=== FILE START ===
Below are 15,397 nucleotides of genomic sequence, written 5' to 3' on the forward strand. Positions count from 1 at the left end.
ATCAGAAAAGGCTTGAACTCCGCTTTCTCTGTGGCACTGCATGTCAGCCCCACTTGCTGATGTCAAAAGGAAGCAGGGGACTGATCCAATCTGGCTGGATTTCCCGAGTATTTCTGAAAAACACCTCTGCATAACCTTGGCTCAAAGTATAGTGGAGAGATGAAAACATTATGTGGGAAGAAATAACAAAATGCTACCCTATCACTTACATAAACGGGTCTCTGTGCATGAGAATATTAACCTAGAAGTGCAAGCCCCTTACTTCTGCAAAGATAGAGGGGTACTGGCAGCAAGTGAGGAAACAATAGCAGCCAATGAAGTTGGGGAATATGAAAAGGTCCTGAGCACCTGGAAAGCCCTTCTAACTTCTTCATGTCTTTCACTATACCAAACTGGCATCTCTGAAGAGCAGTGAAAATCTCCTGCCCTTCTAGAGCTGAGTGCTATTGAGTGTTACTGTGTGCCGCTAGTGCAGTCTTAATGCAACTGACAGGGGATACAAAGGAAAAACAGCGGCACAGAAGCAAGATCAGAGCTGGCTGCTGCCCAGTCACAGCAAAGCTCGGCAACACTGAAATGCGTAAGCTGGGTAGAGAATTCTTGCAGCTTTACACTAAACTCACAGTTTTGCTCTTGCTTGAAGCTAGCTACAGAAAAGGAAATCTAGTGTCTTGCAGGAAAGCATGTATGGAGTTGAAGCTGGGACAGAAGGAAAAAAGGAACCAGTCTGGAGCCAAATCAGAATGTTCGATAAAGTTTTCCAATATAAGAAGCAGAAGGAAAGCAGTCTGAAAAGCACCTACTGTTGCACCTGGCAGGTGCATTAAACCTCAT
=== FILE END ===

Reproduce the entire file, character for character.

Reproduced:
Below are 15,397 nucleotides of genomic sequence, written 5' to 3' on the forward strand. Positions count from 1 at the left end.
ATCAGAAAAGGCTTGAACTCCGCTTTCTCTGTGGCACTGCATGTCAGCCCCACTTGCTGATGTCAAAAGGAAGCAGGGGACTGATCCAATCTGGCTGGATTTCCCGAGTATTTCTGAAAAACACCTCTGCATAACCTTGGCTCAAAGTATAGTGGAGAGATGAAAACATTATGTGGGAAGAAATAACAAAATGCTACCCTATCACTTACATAAACGGGTCTCTGTGCATGAGAATATTAACCTAGAAGTGCAAGCCCCTTACTTCTGCAAAGATAGAGGGGTACTGGCAGCAAGTGAGGAAACAATAGCAGCCAATGAAGTTGGGGAATATGAAAAGGTCCTGAGCACCTGGAAAGCCCTTCTAACTTCTTCATGTCTTTCACTATACCAAACTGGCATCTCTGAAGAGCAGTGAAAATCTCCTGCCCTTCTAGAGCTGAGTGCTATTGAGTGTTACTGTGTGCCGCTAGTGCAGTCTTAATGCAACTGACAGGGGATACAAAGGAAAAACAGCGGCACAGAAGCAAGATCAGAGCTGGCTGCTGCCCAGTCACAGCAAAGCTCGGCAACACTGAAATGCGTAAGCTGGGTAGAGAATTCTTGCAGCTTTACACTAAACTCACAGTTTTGCTCTTGCTTGAAGCTAGCTACAGAAAAGGAAATCTAGTGTCTTGCAGGAAAGCATGTATGGAGTTGAAGCTGGGACAGAAGGAAAAAAGGAACCAGTCTGGAGCCAAATCAGAATGTTCGATAAAGTTTTCCAATATAAGAAGCAGAAGGAAAGCAGTCTGAAAAGCACCTACTGTTGCACCTGGCAGGTGCATTAAACCTCAT